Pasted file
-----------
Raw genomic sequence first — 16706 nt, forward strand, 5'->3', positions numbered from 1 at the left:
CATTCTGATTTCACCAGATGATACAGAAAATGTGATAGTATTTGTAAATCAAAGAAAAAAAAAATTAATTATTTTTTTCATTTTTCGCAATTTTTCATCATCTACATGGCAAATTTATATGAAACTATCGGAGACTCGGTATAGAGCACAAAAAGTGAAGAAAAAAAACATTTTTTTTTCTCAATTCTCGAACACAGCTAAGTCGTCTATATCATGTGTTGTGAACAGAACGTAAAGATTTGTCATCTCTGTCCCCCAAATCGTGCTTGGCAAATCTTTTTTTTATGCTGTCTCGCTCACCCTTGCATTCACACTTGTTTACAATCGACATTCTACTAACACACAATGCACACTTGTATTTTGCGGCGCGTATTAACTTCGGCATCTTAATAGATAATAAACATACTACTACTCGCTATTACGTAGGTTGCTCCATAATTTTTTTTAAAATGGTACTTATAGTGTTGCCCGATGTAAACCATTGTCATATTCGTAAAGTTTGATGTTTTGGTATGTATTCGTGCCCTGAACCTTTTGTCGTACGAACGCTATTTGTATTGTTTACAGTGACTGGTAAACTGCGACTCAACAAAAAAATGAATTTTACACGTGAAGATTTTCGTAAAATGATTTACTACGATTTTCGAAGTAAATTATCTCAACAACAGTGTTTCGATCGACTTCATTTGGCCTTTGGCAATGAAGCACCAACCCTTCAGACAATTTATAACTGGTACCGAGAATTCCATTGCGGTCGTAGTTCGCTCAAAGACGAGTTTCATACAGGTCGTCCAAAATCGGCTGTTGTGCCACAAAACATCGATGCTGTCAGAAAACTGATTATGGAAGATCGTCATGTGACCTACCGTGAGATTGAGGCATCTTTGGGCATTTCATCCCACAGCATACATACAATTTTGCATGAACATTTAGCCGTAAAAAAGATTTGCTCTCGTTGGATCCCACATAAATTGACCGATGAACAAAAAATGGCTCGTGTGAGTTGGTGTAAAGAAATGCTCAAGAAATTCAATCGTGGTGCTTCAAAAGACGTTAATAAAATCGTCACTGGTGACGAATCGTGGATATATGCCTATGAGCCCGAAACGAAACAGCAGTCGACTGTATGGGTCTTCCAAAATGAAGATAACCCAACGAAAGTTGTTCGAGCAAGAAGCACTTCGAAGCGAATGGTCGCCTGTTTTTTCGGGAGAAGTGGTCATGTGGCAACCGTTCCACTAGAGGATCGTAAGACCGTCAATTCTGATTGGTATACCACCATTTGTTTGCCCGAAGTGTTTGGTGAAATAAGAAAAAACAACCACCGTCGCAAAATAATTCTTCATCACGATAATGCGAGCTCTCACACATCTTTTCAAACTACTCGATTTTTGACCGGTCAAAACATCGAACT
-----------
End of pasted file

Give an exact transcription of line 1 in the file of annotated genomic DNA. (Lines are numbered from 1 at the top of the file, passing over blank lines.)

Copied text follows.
Raw genomic sequence first — 16706 nt, forward strand, 5'->3', positions numbered from 1 at the left: